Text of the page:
Well, this machine is not only about making springs. It is a wire bending machine capable of bending 0.8/0.9/1 mm wire into any 2D shape. But yeah, the coolest thing I was able to make with it so far was the spring. How cool is that?
The main goal was to make it quite precise. Other DIY wire bending machines are not very precise and their bends tend to have quite a big radius. I like to work with nice sharp bends!
The second goal was to make it as easy to build as possible with commonly available parts and components. All the structural parts are 3D printed and all the metal parts are available in most of the hardware stores.
Why I build this? Check out my other creations. I am a passionate free-form electronic circuits artist and this awesome machine will ease my job when doing repetitive tasks or when there are a need identical parts.
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Step 1: Watch the Video!
I've tried to record the whole build to help you understand it. It's always better to see the build in action. Continue with steps below to collect all the material and start building step by step!
Step 2: Gathering All the Required Parts and Material
3D printed parts (GitHub)
- Tool Head
- Motor Frame
- Motor frame
- Bottom frame
- Wire guide
- Idler gear carriage
- Idler gear spacer
- Feeding gear spacer
- Bending plate (template)
- Bed frame (2x)
- Top gears frame (2x)
- Roller (14x)
Screws & bolts
- 3x16 wood screw (16x)
- M3x10 hex-socket bolt (4x)
- M3x12 hex-socket bolt (18x)
- M3x20 hex-socket bolt (6x)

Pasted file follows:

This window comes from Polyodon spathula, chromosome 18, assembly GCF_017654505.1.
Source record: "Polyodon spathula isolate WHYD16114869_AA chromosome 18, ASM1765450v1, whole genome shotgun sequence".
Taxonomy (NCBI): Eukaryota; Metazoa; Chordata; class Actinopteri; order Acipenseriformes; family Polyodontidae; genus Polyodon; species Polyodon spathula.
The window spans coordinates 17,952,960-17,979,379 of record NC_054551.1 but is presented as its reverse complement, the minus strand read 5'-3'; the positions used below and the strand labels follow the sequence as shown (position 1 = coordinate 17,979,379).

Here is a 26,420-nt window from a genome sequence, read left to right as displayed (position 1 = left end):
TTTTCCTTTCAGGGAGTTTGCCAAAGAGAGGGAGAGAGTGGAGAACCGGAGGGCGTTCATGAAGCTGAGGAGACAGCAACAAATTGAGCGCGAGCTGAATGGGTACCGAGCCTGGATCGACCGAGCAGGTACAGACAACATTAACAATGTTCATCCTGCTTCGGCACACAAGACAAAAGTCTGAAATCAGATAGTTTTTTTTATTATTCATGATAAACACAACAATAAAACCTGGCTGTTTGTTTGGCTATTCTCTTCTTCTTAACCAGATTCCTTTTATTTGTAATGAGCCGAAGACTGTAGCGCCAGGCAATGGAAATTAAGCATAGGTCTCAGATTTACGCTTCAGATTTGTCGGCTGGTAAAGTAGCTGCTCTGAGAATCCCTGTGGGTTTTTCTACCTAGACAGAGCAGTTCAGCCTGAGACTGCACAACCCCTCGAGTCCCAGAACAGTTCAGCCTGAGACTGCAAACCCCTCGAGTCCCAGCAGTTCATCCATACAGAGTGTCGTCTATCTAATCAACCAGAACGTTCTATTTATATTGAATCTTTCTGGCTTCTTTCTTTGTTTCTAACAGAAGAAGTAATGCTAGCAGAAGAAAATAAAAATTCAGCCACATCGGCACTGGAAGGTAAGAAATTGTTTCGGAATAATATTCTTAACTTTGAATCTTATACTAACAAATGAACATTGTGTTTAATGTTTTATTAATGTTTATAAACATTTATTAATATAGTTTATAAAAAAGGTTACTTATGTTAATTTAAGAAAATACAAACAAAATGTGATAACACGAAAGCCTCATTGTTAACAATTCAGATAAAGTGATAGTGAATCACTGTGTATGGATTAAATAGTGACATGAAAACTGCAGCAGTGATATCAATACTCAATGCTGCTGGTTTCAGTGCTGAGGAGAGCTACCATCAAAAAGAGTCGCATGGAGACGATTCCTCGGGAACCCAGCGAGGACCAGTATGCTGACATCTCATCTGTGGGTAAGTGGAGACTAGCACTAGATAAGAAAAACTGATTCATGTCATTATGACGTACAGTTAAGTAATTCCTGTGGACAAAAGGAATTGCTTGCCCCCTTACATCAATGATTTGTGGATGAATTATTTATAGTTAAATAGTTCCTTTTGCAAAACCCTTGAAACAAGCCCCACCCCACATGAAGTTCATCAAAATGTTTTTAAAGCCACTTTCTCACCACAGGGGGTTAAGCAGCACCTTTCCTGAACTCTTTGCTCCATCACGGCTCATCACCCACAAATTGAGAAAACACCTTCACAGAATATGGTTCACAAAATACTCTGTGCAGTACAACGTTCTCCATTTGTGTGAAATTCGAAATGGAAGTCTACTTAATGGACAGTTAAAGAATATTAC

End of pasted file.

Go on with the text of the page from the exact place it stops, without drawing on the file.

- M3x40 hex-socket bolt (4x)
- M3 nut (10x)
- M3 washer (14x)
- Arduino UNO
- CNC shield kit for Arduino UNO
- A4988 stepper driver (included in CNC shield kit) (2x)
- NEMA17 stepper motor / 17HS8401 (2x)
- 12V 3A power supply adapter
- Jumpers (6x)
Bearings & Other
- Welding Machine Feeding gear V-grove (30mm diameter)
- Small steel spring 4x6mm
- Bearing 3x10x4mm
- Bearing 6x15x4mm
- 6mm steel rod
- 2mm thick small sheet of steel for bending plate (optional)
- Wood board for a base (minimal size - 450x100mm)
Step 3: Printing Plastic Parts
All the STL files for the plastic parts are available in the project's GitHub repository. Download them and start printing. I always design the parts to omit the need for using supports so the post-processing is much easier and parts are cleaner.
I was printing with 0.15mm layer height, 3 perimeters and 40% infill with Gyroid pattern setup. It does not matter if you use PLA or PETG. The parts will not get hot so PLA is just fine. See you in 2 days! (That's the print estimated time)
Step 4: How Does It Work?
While you are printing the plastic parts let's have a look at how the wire bender works and what components it consists of (from right to left):
- Spool holder - it holds the spool of wire for the machine to process.
- Straightener rollers - set of 7 rollers to make the wire as straight as possible. Working with straight wire is crucial. That's also why there are 2 of them in a row.